You can read part 1 here.
Growing up, I sat through lessons about how my body was inherently evil, that my thoughts and attractions were sinful and unhealthy. I grew up in the age of the Purity Culture Movement, the height of purity culture dated between the 1990s and early 2000s, amid the flush of “modest is hottest” theologies. I grew up surrounded by language codified around victim-blaming, slut-shaming and heteronormativity. I had attended retreats where we were told to pray for our future husbands, where we placed white roses on the altar as an homage to our purity in veneration of the Virgin Mary. I did not wear a purity ring or sign a purity pledge, but the expectations placed on me reinforced the ideas embedded in these objects none the less. I learned over and over to keep my candle unlit until marriage.
I had repressed my sexuality so far that it felt non-existent. I had shamed and punished myself for years whenever I felt any sexual attraction. If I felt ashamed of my attraction to men, my response to my feelings towards women was far worse, avoiding the eyeline of Victoria Secret models and magazine covers. I didn’t know who to talk to about these feelings—I was conditioned that my thoughts about men were sinful but forgivable. Everyone struggles with attraction prior to marriage. But who could I ask or talk to about my attraction to women? I was worried that what I told a priest in confession would somehow make its way back to my parents or friends. Despite their unconditional love, I worried that this would be the line in the sand, a sin so ugly and unnatural that I wouldn’t be welcome back in our Church.
Continue reading ““For I know the plans I have for you:” The coming out story of a queer Catholic raised in the Purity Culture Movement part 2 by Emma Cieslik”
It was my last interview for the Muncie LGBTQ+ History Project. I was a senior in college, and I was about to complete my tenth interview focused on the intersections of Christian religion and queer identity. I was slated to conduct an oral history interview with Rachel Replogle, a nonbinary lesbian who runs Indiana’s only queer-affirming wedding videography business. I had expected to explore elements of her work in churches and religious spaces—and I had encountered experiences of trauma, both familial and religious, through the project—but Replogle’s story touched a nerve about my own experiences and made my question the project’s impact on the people conducting it.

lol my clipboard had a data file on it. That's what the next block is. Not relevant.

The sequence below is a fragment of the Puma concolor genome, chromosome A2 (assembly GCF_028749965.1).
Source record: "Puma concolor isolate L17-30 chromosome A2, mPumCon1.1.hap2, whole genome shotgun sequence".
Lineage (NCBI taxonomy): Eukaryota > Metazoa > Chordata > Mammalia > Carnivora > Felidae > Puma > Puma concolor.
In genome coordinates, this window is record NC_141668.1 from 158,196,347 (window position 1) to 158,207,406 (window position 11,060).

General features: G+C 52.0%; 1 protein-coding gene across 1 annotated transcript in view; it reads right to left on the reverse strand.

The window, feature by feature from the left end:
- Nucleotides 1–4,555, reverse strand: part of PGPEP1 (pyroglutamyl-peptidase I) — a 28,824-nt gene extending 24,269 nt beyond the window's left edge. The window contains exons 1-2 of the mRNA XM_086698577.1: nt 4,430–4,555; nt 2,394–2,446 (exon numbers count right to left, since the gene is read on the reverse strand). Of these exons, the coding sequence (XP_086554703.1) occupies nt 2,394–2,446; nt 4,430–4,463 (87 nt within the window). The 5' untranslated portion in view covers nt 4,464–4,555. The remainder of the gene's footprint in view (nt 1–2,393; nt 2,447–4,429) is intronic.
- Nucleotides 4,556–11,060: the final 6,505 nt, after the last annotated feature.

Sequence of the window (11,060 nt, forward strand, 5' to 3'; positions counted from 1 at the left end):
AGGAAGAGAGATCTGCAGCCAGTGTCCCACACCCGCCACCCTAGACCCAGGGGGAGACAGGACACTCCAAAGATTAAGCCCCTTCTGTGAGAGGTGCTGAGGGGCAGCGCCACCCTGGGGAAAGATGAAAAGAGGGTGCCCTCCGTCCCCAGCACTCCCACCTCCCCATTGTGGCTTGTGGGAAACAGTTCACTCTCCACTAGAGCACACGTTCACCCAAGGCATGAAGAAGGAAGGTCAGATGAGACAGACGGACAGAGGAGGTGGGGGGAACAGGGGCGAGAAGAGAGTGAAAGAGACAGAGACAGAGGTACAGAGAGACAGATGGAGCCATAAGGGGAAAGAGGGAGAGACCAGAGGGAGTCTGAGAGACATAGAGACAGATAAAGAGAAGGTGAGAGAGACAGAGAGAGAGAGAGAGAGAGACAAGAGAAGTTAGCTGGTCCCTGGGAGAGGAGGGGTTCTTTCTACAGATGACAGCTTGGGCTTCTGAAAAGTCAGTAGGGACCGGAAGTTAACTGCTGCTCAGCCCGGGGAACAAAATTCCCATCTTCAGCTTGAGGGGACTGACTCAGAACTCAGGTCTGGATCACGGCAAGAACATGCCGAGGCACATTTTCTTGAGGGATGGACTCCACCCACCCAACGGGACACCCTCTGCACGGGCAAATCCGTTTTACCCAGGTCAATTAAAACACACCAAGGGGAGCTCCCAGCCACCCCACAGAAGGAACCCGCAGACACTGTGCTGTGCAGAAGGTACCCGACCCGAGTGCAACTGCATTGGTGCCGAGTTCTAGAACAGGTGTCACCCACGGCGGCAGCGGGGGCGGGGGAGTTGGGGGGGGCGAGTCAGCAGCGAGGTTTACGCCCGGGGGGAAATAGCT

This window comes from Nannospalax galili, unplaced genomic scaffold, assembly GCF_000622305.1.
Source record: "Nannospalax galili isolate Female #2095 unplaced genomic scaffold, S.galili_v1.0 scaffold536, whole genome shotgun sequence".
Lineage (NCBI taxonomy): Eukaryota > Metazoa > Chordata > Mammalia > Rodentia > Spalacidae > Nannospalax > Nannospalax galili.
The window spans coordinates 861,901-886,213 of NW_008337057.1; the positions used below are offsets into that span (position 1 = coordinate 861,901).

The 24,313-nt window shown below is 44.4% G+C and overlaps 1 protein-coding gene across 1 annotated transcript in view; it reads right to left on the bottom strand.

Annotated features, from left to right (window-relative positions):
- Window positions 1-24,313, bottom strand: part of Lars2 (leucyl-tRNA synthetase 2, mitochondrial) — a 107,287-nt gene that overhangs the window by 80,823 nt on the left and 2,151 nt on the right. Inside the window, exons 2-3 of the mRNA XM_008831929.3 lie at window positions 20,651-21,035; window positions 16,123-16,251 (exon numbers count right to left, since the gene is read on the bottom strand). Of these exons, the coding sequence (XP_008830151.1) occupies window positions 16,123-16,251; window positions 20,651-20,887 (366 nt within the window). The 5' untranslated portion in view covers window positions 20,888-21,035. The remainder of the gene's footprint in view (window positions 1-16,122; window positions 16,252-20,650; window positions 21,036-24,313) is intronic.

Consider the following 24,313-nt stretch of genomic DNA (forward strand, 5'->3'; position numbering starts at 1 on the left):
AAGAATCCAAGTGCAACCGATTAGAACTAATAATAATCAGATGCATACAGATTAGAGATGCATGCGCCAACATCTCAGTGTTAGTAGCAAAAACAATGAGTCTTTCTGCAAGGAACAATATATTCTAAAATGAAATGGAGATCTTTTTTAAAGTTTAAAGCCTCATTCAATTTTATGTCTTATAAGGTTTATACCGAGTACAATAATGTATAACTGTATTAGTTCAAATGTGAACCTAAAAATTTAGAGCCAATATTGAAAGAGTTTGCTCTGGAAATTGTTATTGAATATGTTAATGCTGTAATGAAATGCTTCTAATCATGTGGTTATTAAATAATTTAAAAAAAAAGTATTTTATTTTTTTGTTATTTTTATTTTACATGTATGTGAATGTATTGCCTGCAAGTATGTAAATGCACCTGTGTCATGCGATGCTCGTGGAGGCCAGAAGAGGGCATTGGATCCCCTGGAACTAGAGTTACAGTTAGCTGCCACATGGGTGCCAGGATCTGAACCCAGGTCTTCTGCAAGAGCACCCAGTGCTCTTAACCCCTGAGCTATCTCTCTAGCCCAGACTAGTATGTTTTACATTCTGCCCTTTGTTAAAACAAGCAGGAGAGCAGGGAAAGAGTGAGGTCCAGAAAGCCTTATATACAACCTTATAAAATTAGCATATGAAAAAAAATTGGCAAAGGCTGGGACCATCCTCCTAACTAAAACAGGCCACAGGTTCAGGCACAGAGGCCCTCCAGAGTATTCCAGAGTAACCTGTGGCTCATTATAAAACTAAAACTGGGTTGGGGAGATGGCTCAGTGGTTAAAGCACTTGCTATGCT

Since 2018, the Muncie LGBTQ+ History Project has been collecting the stories of queer people who grew up in and around Muncie. I worked with the project for over a year as a research associate, conducting ten long-form oral history interviews with members of the Muncie LGBTQ+ community about their experiences growing up in Muncie, a small town in East-Central Indiana in the heart of the Rust Belt. Spearheaded by Dr. Emily Johnson  the project seeks to uplift and celebrate queer experience in the Midwest. I entered the project with an interest in how queer individuals engage with religious identity, especially in spaces that deny their personhood and/or invalidate their relationships.
Continue reading ““For I know the plans I have for you:” The coming out story of a queer Catholic raised in the Purity Culture Movement part 1 by Emma Cieslik”
As I said in Part 1 – this topic will be difficult to discuss. As I said, I promise I AM NOT SAYING ALL MEN ARE BAD. Please re-read Part 1 if this post causes you to feel defensive or protective toward males.
Unfortunately, we live in a deeply, horrifically misogynist culture. Our culture is so dystopian that it has normalized a mass butchery of violence against females. I can say these words, and most people either nod or look skeptical, but they don’t actually understand what I am talking about. People do not understand because they have so normalized horrific misogynist violence – they have been so brainwashed – that they cannot recognize brutal attacks against women, even when those attacks are right before their eyes… or happen to their own bodies.
Continue reading “Feminist Parenting About Sexuality Part 2 – pornography by Trelawney Grenfell-Muir”
Women’s bodies continue to receive an inexhaustible amount of attention. As a society, we have glorified, scrutinized, degraded, hypersexualized, underrepresented, and misunderstood the female body. Purity culture has orchestrated a movement around the management, perception, and regulation of women’s bodies. As a former Pentecostalist, I grew up knowing there was more focus on my body versus those of my brothers in Christ. There was a bodily divergence between men and women that I did not fully comprehend but felt obligated to adhere to; the ideological basis of this difference was filled with much ambiguity.
Each time the church organized a sexual purity event and/or discussion, boys and girls were unfailingly segregated. I was always so curious about what was discussed in the boy’s group so I would ask my brother, Christian boyfriend, and male friends at the church to fill me in on the gossip. In my teens, I didn’t know how to perceive the information relayed to me. Looking back now, I am surprised at the discourse around purity culture and masculinity in the church. During my earlier years at college, I convened with the male pastoral leadership, and they confirmed the following main themes taught to men during sexual purity discussions. Continue reading “The Purity Complex: Are Men Really Less Affected Than Women? by Andreea Nica”